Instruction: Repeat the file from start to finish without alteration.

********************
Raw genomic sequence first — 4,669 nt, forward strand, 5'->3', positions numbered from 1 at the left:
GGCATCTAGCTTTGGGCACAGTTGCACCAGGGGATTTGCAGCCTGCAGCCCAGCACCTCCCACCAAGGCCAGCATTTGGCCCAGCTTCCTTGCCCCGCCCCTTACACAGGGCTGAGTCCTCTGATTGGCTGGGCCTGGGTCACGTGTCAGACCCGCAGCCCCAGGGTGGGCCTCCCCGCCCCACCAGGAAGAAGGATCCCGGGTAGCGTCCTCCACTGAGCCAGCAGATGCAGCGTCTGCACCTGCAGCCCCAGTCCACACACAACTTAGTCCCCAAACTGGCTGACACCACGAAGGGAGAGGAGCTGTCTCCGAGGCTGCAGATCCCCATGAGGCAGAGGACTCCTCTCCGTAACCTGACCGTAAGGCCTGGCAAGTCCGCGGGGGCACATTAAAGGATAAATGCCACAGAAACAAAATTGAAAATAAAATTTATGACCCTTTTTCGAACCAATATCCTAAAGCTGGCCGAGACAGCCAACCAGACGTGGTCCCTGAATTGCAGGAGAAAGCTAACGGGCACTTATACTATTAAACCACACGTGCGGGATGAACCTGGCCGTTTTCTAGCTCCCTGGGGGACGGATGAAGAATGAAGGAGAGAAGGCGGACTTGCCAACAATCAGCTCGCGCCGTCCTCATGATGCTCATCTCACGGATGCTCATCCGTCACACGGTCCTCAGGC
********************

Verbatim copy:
Raw genomic sequence first — 4,669 nt, forward strand, 5'->3', positions numbered from 1 at the left:
GGCATCTAGCTTTGGGCACAGTTGCACCAGGGGATTTGCAGCCTGCAGCCCAGCACCTCCCACCAAGGCCAGCATTTGGCCCAGCTTCCTTGCCCCGCCCCTTACACAGGGCTGAGTCCTCTGATTGGCTGGGCCTGGGTCACGTGTCAGACCCGCAGCCCCAGGGTGGGCCTCCCCGCCCCACCAGGAAGAAGGATCCCGGGTAGCGTCCTCCACTGAGCCAGCAGATGCAGCGTCTGCACCTGCAGCCCCAGTCCACACACAACTTAGTCCCCAAACTGGCTGACACCACGAAGGGAGAGGAGCTGTCTCCGAGGCTGCAGATCCCCATGAGGCAGAGGACTCCTCTCCGTAACCTGACCGTAAGGCCTGGCAAGTCCGCGGGGGCACATTAAAGGATAAATGCCACAGAAACAAAATTGAAAATAAAATTTATGACCCTTTTTCGAACCAATATCCTAAAGCTGGCCGAGACAGCCAACCAGACGTGGTCCCTGAATTGCAGGAGAAAGCTAACGGGCACTTATACTATTAAACCACACGTGCGGGATGAACCTGGCCGTTTTCTAGCTCCCTGGGGGACGGATGAAGAATGAAGGAGAGAAGGCGGACTTGCCAACAATCAGCTCGCGCCGTCCTCATGATGCTCATCTCACGGATGCTCATCCGTCACACGGTCCTCAGGC